in order to compare human action sequences and computer modeled predictions for action sequences I use a similarity measure for these sequences. All similarities can have a value between 0 (terrible prediction) and 1 (perfect prediction). In total I have 24 humans with 36 tasks and the respective action sequences, model predictions and similarity values.

I am able to vary the number of parameters that influence the predictions. With more parameters I receive a model that is able to predict action sequences that are more similar to the human action sequences. The perfect model would create for each human a similarity of 1.

For comparing different models (with a different number of parameters) I like to penalize the increasing number of parameters, so I found the Bayesian Information Criterion (BIC) that uses a log likelihood function and the number of parameters.

For example my first model with 6 parameters creates a mean similarity of 0.4 and my better model with 8 parameters creates a mean similarity of 0.5.

Is it possible to use the BIC for my domain or are there other ways to justify my increased number of parameters? If I can use the BIC, how can I formulate a likelihood function that would be needed for the BIC or similar procedures?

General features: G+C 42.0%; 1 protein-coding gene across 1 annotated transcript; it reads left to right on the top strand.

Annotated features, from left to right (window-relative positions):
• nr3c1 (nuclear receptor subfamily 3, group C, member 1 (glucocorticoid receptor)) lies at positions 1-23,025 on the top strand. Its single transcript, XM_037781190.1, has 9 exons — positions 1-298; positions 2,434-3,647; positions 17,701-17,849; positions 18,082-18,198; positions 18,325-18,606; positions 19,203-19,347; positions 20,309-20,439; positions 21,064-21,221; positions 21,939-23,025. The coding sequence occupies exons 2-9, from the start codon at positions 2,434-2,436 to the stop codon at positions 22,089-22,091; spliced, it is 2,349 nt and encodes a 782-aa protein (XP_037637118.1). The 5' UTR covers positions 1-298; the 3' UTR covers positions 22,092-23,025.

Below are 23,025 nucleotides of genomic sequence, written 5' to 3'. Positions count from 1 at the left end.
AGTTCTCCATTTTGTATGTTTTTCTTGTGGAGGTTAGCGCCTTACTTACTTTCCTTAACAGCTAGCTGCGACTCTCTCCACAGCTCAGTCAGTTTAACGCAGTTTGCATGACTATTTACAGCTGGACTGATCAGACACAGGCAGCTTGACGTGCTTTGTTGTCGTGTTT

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  • $\begingroup$ How many separate actions in each sequence? You should also state the models you did use, with algebraic details. $\endgroup$ – kjetil b halvorsen Sep 14 '15 at 14:18
  • $\begingroup$ The number of actions in each sequence varies. As a result I used a relative similarity value with the Smith-Waterman algorithm: Rel. sim value: SW(a,b) / max(length(a), length(b)) The models I used were means-ends analysis models that had to solve a planning task. The resulting sequences are the actions to reach the next state. The models differed in the number of strategies that are used to determine the next action. $\endgroup$ – B. Rendan Sep 14 '15 at 15:03

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